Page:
SAINT TOMATO PASTE RECIPE | Sharon Henry
Following taken from the third issue of Breeze e-magazine.
There probably aren’t many foods that are associated with dancing, as much as tomato paste sandwiches are here on St Helena. So much so we’ve nicknamed them ‘bread ‘n’ dance,’ an island favourite made of tomatoes and onion – sounds simple but boy do they taste good!
It does sound rather peculiar that a tomato spread be highly linked with dancing and here are the stories of how it supposedly happened.
How Tomato Paste Became Bread and Dance
A custom at Saint weddings is the couple’s first dance around ‘the table.’ Back in the old days, the table took pride of place in the middle of the room and was laden with the wedding cake and goodies usually only available on special occasions, which included tomato paste sandwiches.
Hence the ‘bread and dance’ reference.
Likewise they were once served at dances held in community centres across the island. People would go out for a good ole ‘swing round’ dancing session and having worked up an appetite, enjoyed a treat of tomato paste sandwiches afterwards – ‘bread ‘n’ dance.’
These days bread ‘n’ dance is oft en made for everyday sandwiches although they do still hold a sense of occasion as no get-together is complete without a plateful being passed around – even weddings.
They are delicious, but don’t take our word for it, whip up a batch yourself for a St Helena sandwich experience.
St Helena Bread ‘n’ Dance (tomato paste)
Tomato Paste Sandwich Spread
1 lb (450g) fresh tomatoes or 14 oz (400g) can of tomatoes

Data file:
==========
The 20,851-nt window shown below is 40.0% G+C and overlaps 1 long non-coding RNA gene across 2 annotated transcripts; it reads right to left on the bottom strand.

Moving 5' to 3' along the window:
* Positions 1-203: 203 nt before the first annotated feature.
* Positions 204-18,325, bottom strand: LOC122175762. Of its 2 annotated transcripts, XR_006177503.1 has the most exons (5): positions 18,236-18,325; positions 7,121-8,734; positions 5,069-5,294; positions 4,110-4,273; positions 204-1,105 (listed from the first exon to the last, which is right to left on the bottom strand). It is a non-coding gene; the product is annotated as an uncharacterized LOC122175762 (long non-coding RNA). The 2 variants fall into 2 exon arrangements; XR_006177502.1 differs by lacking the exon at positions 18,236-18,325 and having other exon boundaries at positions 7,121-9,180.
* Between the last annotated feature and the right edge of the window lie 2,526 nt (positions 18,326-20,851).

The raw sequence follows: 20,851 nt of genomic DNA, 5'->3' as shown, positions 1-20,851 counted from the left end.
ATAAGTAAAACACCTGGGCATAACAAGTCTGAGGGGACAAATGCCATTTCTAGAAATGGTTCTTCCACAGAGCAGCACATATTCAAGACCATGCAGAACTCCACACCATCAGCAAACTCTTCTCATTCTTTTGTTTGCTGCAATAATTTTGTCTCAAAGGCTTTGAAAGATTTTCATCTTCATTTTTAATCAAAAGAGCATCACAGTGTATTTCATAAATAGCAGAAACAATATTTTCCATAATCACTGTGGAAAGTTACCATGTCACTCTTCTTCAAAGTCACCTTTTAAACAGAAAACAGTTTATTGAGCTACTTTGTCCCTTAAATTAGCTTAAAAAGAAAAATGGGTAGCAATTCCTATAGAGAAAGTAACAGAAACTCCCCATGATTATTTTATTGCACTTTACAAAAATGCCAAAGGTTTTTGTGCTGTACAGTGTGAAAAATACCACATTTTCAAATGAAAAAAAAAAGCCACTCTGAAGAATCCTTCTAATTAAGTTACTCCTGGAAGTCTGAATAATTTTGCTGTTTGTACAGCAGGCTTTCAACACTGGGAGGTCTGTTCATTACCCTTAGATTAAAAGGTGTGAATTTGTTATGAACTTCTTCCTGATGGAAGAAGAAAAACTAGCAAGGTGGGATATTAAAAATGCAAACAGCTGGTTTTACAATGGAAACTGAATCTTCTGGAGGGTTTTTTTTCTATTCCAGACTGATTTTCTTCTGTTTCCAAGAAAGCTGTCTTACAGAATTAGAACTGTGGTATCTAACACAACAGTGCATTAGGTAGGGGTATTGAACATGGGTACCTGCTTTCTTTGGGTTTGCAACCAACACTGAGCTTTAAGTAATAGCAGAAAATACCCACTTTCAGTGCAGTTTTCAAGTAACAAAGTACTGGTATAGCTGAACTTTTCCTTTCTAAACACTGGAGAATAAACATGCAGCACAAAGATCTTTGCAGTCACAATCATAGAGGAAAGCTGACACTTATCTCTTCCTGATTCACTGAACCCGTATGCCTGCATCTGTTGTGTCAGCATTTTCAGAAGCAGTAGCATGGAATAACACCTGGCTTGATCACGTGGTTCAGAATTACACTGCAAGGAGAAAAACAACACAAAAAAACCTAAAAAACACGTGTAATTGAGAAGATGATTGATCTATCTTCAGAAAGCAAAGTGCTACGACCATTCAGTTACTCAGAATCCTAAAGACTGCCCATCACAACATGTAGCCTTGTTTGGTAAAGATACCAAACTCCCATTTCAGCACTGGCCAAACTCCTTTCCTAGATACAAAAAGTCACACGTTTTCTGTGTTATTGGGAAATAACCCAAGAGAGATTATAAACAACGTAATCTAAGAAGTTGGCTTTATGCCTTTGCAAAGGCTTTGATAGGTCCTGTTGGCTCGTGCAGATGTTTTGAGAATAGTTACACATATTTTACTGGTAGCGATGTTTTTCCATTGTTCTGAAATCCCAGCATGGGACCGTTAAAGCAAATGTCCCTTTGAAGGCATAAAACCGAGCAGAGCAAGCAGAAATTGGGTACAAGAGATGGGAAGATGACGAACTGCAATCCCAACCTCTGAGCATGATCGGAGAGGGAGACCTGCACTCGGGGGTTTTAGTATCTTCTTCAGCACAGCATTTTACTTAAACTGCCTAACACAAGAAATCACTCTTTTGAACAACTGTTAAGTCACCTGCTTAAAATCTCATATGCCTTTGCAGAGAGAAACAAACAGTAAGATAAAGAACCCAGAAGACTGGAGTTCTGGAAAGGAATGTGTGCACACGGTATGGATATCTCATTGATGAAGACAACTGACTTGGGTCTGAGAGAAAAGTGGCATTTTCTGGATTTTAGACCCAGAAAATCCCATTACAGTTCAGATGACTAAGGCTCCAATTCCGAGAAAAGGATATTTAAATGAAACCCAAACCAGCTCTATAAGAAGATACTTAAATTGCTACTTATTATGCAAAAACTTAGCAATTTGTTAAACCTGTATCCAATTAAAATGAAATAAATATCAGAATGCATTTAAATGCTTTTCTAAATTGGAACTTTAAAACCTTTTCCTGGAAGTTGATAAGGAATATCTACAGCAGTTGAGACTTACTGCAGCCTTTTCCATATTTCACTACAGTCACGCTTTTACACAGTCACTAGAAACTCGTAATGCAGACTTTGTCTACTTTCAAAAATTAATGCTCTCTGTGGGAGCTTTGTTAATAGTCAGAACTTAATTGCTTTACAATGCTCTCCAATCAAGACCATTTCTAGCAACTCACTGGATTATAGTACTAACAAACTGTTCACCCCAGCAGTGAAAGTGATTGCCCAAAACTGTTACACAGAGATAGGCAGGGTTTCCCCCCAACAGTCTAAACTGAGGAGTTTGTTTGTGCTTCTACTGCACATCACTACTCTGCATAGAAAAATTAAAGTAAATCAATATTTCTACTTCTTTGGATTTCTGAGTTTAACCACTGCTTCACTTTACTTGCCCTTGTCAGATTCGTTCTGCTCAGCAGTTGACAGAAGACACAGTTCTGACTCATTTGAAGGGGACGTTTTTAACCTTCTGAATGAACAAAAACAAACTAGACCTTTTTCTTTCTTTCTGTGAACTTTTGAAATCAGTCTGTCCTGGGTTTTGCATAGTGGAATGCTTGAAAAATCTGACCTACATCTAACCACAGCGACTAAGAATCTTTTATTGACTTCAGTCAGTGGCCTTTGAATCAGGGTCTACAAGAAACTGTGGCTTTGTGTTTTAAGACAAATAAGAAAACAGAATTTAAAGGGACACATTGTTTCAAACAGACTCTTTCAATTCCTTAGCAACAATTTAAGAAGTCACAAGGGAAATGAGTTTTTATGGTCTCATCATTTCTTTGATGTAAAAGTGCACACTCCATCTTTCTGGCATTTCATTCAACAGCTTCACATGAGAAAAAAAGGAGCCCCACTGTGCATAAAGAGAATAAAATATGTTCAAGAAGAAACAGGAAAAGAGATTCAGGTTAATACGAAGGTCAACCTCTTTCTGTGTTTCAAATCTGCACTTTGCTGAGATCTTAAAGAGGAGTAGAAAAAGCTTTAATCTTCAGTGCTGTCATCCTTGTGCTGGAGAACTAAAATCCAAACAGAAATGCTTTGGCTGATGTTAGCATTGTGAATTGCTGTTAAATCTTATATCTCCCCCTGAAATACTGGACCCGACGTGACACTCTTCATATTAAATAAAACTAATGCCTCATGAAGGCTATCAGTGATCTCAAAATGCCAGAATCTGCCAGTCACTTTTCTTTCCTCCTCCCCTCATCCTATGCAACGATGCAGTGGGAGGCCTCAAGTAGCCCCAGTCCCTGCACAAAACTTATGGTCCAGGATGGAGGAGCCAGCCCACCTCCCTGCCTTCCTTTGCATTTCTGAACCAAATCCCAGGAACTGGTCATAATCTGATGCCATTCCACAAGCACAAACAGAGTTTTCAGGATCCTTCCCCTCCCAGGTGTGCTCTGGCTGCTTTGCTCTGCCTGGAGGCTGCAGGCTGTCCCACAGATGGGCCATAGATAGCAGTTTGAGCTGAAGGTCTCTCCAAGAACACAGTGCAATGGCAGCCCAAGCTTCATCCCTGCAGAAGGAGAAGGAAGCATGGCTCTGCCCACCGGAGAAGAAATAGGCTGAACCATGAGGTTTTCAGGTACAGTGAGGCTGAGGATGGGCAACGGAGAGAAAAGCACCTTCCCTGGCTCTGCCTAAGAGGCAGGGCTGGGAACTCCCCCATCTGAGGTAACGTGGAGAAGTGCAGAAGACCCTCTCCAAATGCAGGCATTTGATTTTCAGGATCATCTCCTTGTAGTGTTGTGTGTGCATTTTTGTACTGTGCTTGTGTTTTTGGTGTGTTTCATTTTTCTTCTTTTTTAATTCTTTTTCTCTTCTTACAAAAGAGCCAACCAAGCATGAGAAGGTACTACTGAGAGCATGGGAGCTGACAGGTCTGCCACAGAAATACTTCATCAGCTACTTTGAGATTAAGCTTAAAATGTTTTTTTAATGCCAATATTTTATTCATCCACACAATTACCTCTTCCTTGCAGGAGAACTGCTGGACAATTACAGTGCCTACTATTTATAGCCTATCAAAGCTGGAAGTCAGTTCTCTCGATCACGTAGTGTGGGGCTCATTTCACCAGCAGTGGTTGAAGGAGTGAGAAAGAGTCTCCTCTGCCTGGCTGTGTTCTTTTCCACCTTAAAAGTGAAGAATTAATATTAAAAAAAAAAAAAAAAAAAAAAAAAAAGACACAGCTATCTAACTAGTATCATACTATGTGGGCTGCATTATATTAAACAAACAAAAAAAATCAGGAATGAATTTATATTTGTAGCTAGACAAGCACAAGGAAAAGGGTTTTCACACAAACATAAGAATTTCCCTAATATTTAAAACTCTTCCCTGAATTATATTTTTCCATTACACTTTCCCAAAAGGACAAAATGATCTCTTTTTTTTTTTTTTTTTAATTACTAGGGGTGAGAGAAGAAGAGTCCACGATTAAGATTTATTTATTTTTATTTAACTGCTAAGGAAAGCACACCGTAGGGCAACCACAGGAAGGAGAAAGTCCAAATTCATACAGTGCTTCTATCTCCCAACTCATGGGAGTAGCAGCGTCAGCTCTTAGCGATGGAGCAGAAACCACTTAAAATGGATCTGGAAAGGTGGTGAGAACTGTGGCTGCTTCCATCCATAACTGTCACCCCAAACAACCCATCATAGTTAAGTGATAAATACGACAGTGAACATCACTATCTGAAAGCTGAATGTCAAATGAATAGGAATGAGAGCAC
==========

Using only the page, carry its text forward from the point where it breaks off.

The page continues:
1 onion, finely chopped
1 chilli (optional)
1 teaspoon sugar
1 teaspoon salt
2 rashers of rindless bacon, finely chopped (optional)
Beaten egg (optional)
Heat oil in frying pan. Add onions, chilli and bacon and fry until soft and onions start to brown.
Add tomatoes, salt and sugar.
Using a fork or slotted spoon mash the tomatoes and simmer the mixture until all the liquid has evaporated and you are left with a thick pulp.
Stir in the parsley and beaten egg and cook for a further 10 minutes until done. For a vegetarian option leave out the bacon and egg.
Allow to cool before serving. This will keep in the fridge for up to a week (if indeed it can be resisted that long.)
The tomato paste also makes a tasty dip for chips, crackers and crudités.
Try Our Other St Helena Recipes
If you’re in a St Helena mood, why not try our other island recipes and experience a taste of St Helena?
Most famous of all are St Helena fishcakes – simply divine.
For a one pot wonder have a go at St Helena plo, a truly scrumptious rice pilaf dish.
Pumpkin fritters will satisfy a sweet tooth, it makes a great dessert and is also the perfect accompaniment with a cup of tea.
Have a go and let us know how your St Helena cooking turns out. We’d love to hear from you.
I’ll never forget having bread ‘n dance with you during our stay on St Helena! And now I can attempt a reproduction. More interesting than my grandmother’s depression-era version (which mainly amounted to cooking down tomatoes and adding salt!).
What a lovely day it was too – eating under shelter from the rain! Great to hear you’re going to try this recipe out – let us know the results. 🙂
aGAIN, ANOTHER GOOD ARTICLE. JUST TO SHARE WHAT i GLEANED, POSSIBLY 50 YEARS AGO WHEN I POSED THE QUESTION…’WHY BREAD AND DANCE’ WITH SEVERAL OLDER GENERATION IN ATTENDANCE, INCLUDING MRS LOUISE GEORGE (A GREAT DANCER OF HER TIME) eACH SAID TOMATO PASTE SANDWICHES WERE ‘THE ONLY’ SANDWICHES ONE COULD HOPE TO BUY/EAT AT A PUBLIC DANCE, HENCE THE NAME. NO REFERENCE WAS MADE THAT THE NAME HAILED FROM THEM BEING SERVED AT WEDDINGS TOO…..NOT CRITICAL, JUST THOUGHT YOU MIGHT BE INTERESTED.X
Thanks Joanna – great to hear the recount from Mrs George, makes you realise what a speciality Bread n Dance really was. Think it’s safe to say We’ll go with her version of the name’s origin. 🙂 Thanks for sharing.